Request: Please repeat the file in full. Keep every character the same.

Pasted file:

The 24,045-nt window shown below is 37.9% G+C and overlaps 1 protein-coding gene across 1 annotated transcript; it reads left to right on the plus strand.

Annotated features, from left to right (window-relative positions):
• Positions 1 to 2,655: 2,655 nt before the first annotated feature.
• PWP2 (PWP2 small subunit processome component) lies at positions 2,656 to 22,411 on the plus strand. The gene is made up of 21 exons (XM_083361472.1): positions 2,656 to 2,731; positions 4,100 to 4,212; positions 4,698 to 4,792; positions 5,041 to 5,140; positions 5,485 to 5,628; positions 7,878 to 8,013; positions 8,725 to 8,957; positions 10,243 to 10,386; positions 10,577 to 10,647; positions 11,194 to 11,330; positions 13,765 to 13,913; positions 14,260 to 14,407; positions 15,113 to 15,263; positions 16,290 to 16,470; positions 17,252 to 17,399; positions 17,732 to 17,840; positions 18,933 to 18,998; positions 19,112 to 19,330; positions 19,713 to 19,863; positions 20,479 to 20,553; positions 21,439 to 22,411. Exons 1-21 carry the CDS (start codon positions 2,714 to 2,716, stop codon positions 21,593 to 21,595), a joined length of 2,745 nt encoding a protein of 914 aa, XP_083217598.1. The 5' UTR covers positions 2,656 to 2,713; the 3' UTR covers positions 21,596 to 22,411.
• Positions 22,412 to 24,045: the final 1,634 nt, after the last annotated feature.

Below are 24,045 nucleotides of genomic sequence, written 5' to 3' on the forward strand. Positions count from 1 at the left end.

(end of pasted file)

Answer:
The 24,045-nt window shown below is 37.9% G+C and overlaps 1 protein-coding gene across 1 annotated transcript; it reads left to right on the plus strand.

Annotated features, from left to right (window-relative positions):
• Positions 1 to 2,655: 2,655 nt before the first annotated feature.
• PWP2 (PWP2 small subunit processome component) lies at positions 2,656 to 22,411 on the plus strand. The gene is made up of 21 exons (XM_083361472.1): positions 2,656 to 2,731; positions 4,100 to 4,212; positions 4,698 to 4,792; positions 5,041 to 5,140; positions 5,485 to 5,628; positions 7,878 to 8,013; positions 8,725 to 8,957; positions 10,243 to 10,386; positions 10,577 to 10,647; positions 11,194 to 11,330; positions 13,765 to 13,913; positions 14,260 to 14,407; positions 15,113 to 15,263; positions 16,290 to 16,470; positions 17,252 to 17,399; positions 17,732 to 17,840; positions 18,933 to 18,998; positions 19,112 to 19,330; positions 19,713 to 19,863; positions 20,479 to 20,553; positions 21,439 to 22,411. Exons 1-21 carry the CDS (start codon positions 2,714 to 2,716, stop codon positions 21,593 to 21,595), a joined length of 2,745 nt encoding a protein of 914 aa, XP_083217598.1. The 5' UTR covers positions 2,656 to 2,713; the 3' UTR covers positions 21,596 to 22,411.
• Positions 22,412 to 24,045: the final 1,634 nt, after the last annotated feature.

Below are 24,045 nucleotides of genomic sequence, written 5' to 3' on the forward strand. Positions count from 1 at the left end.